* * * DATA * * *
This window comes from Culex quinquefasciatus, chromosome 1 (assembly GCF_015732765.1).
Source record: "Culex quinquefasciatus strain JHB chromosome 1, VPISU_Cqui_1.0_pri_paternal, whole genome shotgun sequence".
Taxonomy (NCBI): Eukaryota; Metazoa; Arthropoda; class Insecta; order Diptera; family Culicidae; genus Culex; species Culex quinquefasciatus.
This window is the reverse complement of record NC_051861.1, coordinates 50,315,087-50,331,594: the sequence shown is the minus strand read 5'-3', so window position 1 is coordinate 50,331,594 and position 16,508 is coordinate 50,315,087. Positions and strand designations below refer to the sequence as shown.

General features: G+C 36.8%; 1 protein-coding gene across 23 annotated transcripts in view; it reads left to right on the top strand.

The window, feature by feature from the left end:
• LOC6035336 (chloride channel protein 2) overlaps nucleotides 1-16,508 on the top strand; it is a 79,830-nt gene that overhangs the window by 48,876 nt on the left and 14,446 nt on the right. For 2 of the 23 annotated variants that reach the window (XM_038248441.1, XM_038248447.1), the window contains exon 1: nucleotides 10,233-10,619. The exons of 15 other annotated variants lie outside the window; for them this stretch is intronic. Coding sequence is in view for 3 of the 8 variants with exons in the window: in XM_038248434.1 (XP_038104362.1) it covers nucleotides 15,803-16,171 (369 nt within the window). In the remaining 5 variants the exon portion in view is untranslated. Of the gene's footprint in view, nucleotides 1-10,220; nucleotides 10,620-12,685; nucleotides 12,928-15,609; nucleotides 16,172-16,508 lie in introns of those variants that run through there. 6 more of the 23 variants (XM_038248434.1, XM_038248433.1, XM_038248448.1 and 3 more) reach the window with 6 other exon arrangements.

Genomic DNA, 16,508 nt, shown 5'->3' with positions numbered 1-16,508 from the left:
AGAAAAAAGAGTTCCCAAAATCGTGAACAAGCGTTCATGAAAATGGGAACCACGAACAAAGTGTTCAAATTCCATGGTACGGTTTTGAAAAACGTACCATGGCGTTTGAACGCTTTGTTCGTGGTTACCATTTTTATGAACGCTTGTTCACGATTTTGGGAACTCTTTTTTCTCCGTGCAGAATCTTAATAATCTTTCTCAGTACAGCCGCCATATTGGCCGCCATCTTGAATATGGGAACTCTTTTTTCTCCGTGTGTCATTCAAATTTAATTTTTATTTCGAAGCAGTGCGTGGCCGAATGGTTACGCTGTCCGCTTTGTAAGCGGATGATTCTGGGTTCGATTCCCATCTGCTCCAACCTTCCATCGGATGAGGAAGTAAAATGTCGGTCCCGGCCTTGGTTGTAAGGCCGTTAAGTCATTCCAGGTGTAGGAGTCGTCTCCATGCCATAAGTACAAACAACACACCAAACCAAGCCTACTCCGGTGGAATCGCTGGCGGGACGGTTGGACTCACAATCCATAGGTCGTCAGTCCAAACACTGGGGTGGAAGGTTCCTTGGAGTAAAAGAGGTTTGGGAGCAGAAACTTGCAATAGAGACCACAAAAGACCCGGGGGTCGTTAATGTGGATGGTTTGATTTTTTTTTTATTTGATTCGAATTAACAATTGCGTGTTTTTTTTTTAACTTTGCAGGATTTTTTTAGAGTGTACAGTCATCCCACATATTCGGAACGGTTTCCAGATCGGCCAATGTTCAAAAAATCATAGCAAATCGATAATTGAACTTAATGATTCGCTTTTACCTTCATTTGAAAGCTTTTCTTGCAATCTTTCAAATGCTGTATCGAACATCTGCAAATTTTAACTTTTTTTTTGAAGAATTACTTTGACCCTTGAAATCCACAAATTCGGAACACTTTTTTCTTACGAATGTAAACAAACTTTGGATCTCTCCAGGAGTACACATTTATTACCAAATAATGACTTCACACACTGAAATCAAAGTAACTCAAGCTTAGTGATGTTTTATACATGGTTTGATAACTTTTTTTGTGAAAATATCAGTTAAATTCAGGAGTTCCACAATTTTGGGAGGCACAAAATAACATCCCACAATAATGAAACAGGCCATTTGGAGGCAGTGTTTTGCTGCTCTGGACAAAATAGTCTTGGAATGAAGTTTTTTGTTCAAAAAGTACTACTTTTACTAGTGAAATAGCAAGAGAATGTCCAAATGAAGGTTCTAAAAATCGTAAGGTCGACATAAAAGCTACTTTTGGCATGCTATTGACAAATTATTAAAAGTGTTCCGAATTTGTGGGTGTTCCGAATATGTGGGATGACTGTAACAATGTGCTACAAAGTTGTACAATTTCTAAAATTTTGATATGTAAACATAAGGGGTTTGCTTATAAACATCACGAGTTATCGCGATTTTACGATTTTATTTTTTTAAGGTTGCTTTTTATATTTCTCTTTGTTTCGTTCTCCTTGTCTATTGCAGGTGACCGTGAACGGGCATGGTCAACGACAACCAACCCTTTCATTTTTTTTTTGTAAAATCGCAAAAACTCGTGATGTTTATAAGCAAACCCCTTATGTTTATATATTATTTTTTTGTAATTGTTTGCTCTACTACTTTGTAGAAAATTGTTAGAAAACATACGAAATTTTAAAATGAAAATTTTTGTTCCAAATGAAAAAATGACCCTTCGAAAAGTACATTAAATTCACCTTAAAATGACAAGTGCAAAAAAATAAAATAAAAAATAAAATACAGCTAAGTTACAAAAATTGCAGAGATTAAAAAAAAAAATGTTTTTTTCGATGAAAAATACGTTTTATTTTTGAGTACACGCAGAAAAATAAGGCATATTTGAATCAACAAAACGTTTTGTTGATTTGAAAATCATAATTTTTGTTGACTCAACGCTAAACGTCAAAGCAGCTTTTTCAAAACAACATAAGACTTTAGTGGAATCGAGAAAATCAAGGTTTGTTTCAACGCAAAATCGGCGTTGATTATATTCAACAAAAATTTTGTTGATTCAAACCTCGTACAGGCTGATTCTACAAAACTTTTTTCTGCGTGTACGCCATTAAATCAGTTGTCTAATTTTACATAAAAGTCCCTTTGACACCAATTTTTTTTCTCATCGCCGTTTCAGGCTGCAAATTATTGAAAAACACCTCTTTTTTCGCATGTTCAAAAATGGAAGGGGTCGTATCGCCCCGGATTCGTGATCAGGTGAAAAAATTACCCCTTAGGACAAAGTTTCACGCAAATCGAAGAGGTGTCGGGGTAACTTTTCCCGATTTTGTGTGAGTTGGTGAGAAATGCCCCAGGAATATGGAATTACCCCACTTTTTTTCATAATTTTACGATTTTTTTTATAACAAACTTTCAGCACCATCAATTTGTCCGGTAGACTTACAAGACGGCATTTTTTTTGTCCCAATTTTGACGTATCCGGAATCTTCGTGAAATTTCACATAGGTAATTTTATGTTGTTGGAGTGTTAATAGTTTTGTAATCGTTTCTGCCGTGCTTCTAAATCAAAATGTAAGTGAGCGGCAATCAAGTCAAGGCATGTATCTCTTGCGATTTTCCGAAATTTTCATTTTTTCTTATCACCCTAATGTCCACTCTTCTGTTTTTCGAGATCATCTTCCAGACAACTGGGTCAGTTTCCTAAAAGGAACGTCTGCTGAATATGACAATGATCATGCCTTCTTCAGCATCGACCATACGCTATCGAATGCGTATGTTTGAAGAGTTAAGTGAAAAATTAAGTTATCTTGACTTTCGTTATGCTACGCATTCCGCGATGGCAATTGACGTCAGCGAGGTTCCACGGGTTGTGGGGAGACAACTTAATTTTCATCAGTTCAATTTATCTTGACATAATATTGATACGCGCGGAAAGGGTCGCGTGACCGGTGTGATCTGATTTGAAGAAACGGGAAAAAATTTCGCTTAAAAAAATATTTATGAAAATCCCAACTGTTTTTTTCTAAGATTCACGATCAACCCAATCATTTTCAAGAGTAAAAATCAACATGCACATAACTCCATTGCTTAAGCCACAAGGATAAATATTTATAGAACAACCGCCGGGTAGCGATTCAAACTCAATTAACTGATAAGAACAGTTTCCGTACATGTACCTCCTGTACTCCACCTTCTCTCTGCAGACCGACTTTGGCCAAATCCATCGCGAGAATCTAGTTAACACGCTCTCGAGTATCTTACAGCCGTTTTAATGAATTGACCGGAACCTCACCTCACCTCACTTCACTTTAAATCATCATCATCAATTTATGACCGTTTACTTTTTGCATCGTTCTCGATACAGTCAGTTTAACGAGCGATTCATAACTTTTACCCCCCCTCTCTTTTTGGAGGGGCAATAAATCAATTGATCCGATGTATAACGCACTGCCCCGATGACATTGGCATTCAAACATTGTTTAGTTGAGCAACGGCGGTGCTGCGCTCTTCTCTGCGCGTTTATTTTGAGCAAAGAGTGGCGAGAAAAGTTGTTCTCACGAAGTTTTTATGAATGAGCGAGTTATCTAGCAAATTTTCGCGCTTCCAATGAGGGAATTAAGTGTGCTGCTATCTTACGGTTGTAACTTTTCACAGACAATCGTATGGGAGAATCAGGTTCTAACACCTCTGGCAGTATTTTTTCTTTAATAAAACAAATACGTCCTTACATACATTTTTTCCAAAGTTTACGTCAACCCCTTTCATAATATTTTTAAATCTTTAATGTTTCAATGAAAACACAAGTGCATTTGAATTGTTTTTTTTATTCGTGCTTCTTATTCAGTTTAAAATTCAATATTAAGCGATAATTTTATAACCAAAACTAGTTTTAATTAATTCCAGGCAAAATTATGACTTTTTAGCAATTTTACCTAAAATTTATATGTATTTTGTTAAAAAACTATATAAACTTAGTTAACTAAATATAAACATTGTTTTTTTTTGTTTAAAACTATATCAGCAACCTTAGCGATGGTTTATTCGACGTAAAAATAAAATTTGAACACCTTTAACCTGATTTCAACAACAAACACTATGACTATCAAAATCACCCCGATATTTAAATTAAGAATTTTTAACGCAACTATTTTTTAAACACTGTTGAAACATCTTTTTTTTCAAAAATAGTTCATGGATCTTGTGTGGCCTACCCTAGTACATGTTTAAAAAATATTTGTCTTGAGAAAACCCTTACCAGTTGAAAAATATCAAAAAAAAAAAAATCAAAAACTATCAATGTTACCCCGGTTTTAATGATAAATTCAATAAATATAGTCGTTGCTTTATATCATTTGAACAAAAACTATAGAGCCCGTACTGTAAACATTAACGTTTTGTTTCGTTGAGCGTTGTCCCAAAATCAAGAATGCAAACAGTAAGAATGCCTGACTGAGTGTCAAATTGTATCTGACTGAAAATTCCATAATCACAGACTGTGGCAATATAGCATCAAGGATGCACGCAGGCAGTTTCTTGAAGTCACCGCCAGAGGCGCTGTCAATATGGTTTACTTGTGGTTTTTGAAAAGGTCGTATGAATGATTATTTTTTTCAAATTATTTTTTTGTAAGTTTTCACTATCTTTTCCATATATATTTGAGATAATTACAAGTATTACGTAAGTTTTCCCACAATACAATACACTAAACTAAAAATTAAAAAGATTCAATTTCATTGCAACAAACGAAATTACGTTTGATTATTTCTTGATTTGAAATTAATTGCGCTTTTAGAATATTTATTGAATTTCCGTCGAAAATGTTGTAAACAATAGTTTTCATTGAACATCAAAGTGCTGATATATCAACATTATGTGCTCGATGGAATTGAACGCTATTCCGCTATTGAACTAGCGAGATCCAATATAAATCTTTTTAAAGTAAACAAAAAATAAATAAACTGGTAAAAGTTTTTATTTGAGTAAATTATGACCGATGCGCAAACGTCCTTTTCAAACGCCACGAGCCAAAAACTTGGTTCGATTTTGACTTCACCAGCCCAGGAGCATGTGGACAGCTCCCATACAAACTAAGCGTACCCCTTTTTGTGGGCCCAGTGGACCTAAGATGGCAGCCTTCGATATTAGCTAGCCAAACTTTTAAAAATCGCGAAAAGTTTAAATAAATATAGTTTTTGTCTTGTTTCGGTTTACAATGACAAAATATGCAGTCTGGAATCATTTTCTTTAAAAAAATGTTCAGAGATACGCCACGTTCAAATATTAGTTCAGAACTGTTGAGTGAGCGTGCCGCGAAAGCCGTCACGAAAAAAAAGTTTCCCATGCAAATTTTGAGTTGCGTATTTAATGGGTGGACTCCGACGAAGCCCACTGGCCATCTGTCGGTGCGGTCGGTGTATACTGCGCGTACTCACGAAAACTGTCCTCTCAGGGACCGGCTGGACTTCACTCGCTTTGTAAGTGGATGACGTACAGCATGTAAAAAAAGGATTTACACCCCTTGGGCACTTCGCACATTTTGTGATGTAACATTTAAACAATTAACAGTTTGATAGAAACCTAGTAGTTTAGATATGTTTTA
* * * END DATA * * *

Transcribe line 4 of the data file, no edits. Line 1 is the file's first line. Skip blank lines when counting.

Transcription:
This window is the reverse complement of record NC_051861.1, coordinates 50,315,087-50,331,594: the sequence shown is the minus strand read 5'-3', so window position 1 is coordinate 50,331,594 and position 16,508 is coordinate 50,315,087. Positions and strand designations below refer to the sequence as shown.